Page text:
Openreach Service Delivery Transformation
National Meeting of Branches
25 June 2009
CWU Representatives from all Branches with members in Openreach met with Steve Robertson (CEO Openreach), John Small (MD Service Delivery) and Jane Hobbs (Human Resources) on 24 June 2009.
Following this meeting Branch representatives met with the CWU Executive team reporting and discussing the issues that members, had raised with us about the Service Delivery Transformation package.
Feedback from the Executive
The Executive team has recommenced negotiation with Openreach to try to find a mutually acceptable way forward on SDT or at least the individual component parts of the previous package.
The CWU had taken part in discussions with Openreach on SDT with the objective of avoiding any threat of compulsory redundancy and to obtain an assurance from Openreach that it will abandon any plans to outsource all non-civils work, all complex work, poling and Next Generation Aaccess build.
This project is a direct threat to the job security for every single member in Openreach, irrespective of what function they may carry out.
Whilst directly affecting members in the Complex teams the massive reduction in work, at a time when numbers in the RTC could reach several thousand, would severely restrict redeployment opportunities. The CWU has reaffirmed to Openreach that it will not give in to such a ‘slash and burn’ approach. No-one should be in any doubt that the CWU will use any and all means at its disposal to resist these plans if they come to fruition.
The CWU Executive recognises that the attendance proposals were a step too far. It is also recognised that elimination of overtime, bringing back work from India, in-sourcing work currently done by contractors and future-proofing coverage for key products and services in a digital Britain will require some change to attendances. The Union’s aim therefore will be to seek a mutually acceptable agreement with Openreach that removes the worst fears felt by members. It is important to restate that, if it is possible to reach agreement between negotiators, the outcome will be subject to a consultative ballot of members as prescribed by the Union’s rules.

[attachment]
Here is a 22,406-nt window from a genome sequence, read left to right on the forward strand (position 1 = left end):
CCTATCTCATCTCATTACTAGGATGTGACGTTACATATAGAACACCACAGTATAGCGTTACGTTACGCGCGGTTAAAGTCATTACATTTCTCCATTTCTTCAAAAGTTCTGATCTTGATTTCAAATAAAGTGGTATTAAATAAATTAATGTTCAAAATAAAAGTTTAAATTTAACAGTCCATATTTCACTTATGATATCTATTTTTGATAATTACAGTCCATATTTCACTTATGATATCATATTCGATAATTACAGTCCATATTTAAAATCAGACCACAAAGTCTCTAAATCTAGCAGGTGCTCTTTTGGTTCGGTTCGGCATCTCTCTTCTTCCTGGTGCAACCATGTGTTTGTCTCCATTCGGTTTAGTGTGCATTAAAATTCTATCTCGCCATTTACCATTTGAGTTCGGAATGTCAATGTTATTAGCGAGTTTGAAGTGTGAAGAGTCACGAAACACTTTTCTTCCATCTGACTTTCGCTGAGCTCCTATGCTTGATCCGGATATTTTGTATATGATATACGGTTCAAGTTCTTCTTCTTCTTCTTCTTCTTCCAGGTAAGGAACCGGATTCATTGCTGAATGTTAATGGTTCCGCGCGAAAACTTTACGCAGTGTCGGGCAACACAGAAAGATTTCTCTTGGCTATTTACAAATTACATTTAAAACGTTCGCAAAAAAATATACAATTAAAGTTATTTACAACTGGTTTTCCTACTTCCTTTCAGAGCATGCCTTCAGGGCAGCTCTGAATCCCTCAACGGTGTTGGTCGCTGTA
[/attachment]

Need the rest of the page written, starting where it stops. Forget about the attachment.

In recent correspondence from Openreach, it has been stated, as it always has been, management’s intention to roll-out the GPS technology. It is understood that this will inevitably raise concerns with members. Experience from the trial in Solent is that it is the use of the information derived from the GPS equipment by management that causes problems rather than the technology itself. Whilst we have already negotiated a Code of Practice, it is the CWU’s intent to further improve this.
The first phase of fitting GPS equipment will begin in early July in Scotland West, North East and Cumbria, South Wales, Northern Home Counties and The Downs and Severnside GM patches. Local consultation with the CWU will occur. Nationally the CWU will review the situation and, in particular, the adherence to the Code of Practice. The Union has said to Openreach that this provides the opportunity for the Company to show a demonstrable and tangible sea-change in management style. If this does not happen, the CWU’s attitude to this technology will harden.
In some respects, it is only because of the other serious challenges on jobs and attendance that this has not happened already.
Alongside the deployment of GPS technology, it is also proposed to pilot new ‘lift-the-lid’ laptops. The CWU is also pressing for the introduction of the Health and Safety button originally shown to us.